With as much travel as I've had to do lately, I was so excited about a 3 day weekend to cook up a storm. My mission was to find stuff, not necessarily on the diet, that evoked the sense of Americana. I trolled the cookbooks and clipped recipes and had a full weekend of cooking as the reward. IceDaddy contributed his part with plenty of grilling.
Before I get to the main event, the undercard of the weekend was a Foodventure about 15 years in the making - a pilgrimmage to Monica's Aca y Alla in Deep Ellum. Voted one of the top 10 restaurants when it opened in 1993, it's a funky, fun atmosphere with strong margaritas and a nice mix of traditional Tex-Mex and Mexico City. The bar bill for the foursome was higher than the food, both a reflection of how long we hung out and a tribute to the decency of the margaritas. Monica's is owned by a longtime Dallas resident/restauranteur Monica Greene. Her funky approach to the restaurant business has won fans in spades. Our dining companions recommended the Mexican lasagna, and it did not disappoint. Layered corn tortillas, tomatillo sauce, chicken, corn, black beans, and cheese layered up and served with tomato sauce. It had echoes of King Ranch chicken, but without the taste of Campbell's cream of chicken as the predominant flavor (and it tasted better). Culinarily inspired, I turned to the cookbooks for the rest of the weekend's fare.
On the menu Sunday: Prime Ribeyes (thanks Market Street) with garlic/lemon butter, baked potatoes, and homemade creamed corn. Dessert was a strawberry cheesecake tart in phyllo dough - YUM!
A meal so simple owes its success to the best ingredients you can afford. In this case, our local Market Street is a great source for USDA Prime (or Priiiiiiime Tiiiiiime - oops, Deon Sanders reference) beef. Prime is usually only available at restaurants, so the opportunity to cook it at home (at a much cheaper price than the $50+ a typical steak entree at a nice steak place costs) is a great option. Now, if you suck at cooking steaks on the grill, you might not want to drop $20 on a steak and ruin it. Leave that cooking to the professionals. But, if you're reasonably decent with a grill, you can have a wonderful steak that is absolutely tender and juicy without a)forcing your spouse to dress up b)saving over half the money you would normally spend and c)eating your meal in your pjs if you want.
IceDaddy is certainly happy about not having to get dressed up, drop $50 on a bottle of wine, and can have steak in his flip-flops watching the Rangers game, so he was up for the meal. He is darn good at grilling, and he achieved a great char on the steak, while cooking it to the point of tender juiciness that I so love. I baked the potatoes for a couple hours in the oven since a steak dinner needs a baked potato, and I rounded it out with two super-simple sides.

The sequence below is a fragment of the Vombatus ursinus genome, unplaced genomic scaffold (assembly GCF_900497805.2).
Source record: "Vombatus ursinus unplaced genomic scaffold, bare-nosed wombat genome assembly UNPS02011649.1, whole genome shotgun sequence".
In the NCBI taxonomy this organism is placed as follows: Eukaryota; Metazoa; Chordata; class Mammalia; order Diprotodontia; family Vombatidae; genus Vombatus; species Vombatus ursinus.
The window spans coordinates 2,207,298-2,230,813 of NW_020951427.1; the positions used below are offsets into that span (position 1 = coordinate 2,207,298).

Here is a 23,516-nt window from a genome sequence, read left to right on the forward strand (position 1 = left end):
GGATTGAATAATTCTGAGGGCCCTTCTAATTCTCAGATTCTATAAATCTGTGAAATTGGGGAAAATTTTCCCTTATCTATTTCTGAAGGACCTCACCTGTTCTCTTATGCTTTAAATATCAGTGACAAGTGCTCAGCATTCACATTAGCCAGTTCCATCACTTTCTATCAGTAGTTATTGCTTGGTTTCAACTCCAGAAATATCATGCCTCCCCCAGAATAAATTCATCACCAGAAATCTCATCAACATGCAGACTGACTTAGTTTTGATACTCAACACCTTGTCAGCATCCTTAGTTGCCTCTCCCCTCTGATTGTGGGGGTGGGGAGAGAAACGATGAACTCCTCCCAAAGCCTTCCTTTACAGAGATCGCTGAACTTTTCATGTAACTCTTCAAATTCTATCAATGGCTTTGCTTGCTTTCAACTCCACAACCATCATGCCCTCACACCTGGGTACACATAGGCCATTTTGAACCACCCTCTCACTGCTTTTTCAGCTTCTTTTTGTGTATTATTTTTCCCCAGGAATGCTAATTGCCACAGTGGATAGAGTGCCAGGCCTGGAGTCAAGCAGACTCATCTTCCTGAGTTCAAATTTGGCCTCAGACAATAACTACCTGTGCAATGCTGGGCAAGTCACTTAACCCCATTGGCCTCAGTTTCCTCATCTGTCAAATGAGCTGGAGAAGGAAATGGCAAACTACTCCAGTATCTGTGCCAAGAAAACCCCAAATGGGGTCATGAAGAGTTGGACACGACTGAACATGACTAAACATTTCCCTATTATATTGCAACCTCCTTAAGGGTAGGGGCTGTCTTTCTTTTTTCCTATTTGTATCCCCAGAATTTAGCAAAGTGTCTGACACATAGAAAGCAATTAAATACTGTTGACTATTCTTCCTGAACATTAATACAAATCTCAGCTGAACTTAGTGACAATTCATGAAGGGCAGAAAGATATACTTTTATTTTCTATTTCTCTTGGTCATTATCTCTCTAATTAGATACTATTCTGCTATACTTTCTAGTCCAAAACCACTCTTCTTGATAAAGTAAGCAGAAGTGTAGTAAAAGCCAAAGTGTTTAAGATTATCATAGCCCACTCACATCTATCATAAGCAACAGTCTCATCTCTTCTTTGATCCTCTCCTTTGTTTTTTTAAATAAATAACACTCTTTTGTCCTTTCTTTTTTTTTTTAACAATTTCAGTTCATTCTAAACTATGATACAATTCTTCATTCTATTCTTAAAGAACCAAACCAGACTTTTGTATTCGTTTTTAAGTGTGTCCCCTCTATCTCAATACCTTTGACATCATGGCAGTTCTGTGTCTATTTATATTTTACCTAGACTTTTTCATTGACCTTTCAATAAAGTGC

First, was a really simple creamed corn that is a simplified version of one in "Joy of Cooking." "Joy" murdered the flavor of the creamed corn with too much shallot flavor. I kept it really basic - I cut the corn off of two large cobs and scraped down the milk with it. As far as I'm concerned, the start of summer really occurs when fresh corn is available in the market. I threw the kernels in a pot with a tablespoon of melted butter and sauteed for about 3 minutes to cook the corn. I added about 3 Tbsp of heavy cream, salt and pepper to taste and cooked another 4 minutes or so. Seriously simple and, if you're using the fresh sweet summer corn you will not be disappointed. PS - IceDaddy loved it so much he ate the leftovers out of the pot!
Second side is one that I've made for years. It's a riff on the mushrooms and onions my mother always served with steaks on the rare occasion we had them. I updated mine with baby bella mushrooms and a Vidalia onion since they're in season. Basically, I sauteed up a chopped Vidalia in 2 tsp. of oil on medium low heat until translucent and starting to carmelize. Then, I added 4 oz. of chopped Baby Bellas (aka baby portabella mushrooms). They add a meatier texture and more flavor than the white button mushrooms. After browning those up a bit, I added something a little different - Worcestershire sauce - about 1 Tbsp. I really think it helps do a quick carmelization, but also adds some flavor without a bunch of fat. Salt and pepper to taste and voila!
Dessert was an adventure - TRUE CONFESSION: I am a phyllo-cooking virgin! Never cooked with that before (though I've eaten plenty!). Recipe was pretty simple - layer the paper-thin phyllo dough on parchment paper inside a greased glass baking dish (buttered liberally). Between each sheet of phyllo, butter liberally. How can you not love a recipe that requires butter as a base of a crust. After baking the phyllo for a little while, you pour over the cheesecake filling (pretty typical cream cheese, sugar, eggs, and vanilla concoction) and bake some more. After cooling, strawberries are judiciously sprinkled, er placed, over the filling and brushed with melted jelly. Though the recipe called for currant jelly, not having it readily available in the store, I subbed strawberry jelly.
I have to tell you, one bite of that buttery pastry combined with fresh strawberries and a decent, if thin layer, of cheesecake - my taste buds were doing the happy dance.
Now, this wasn't even the cooking for Memorial Day!!! That's a different post!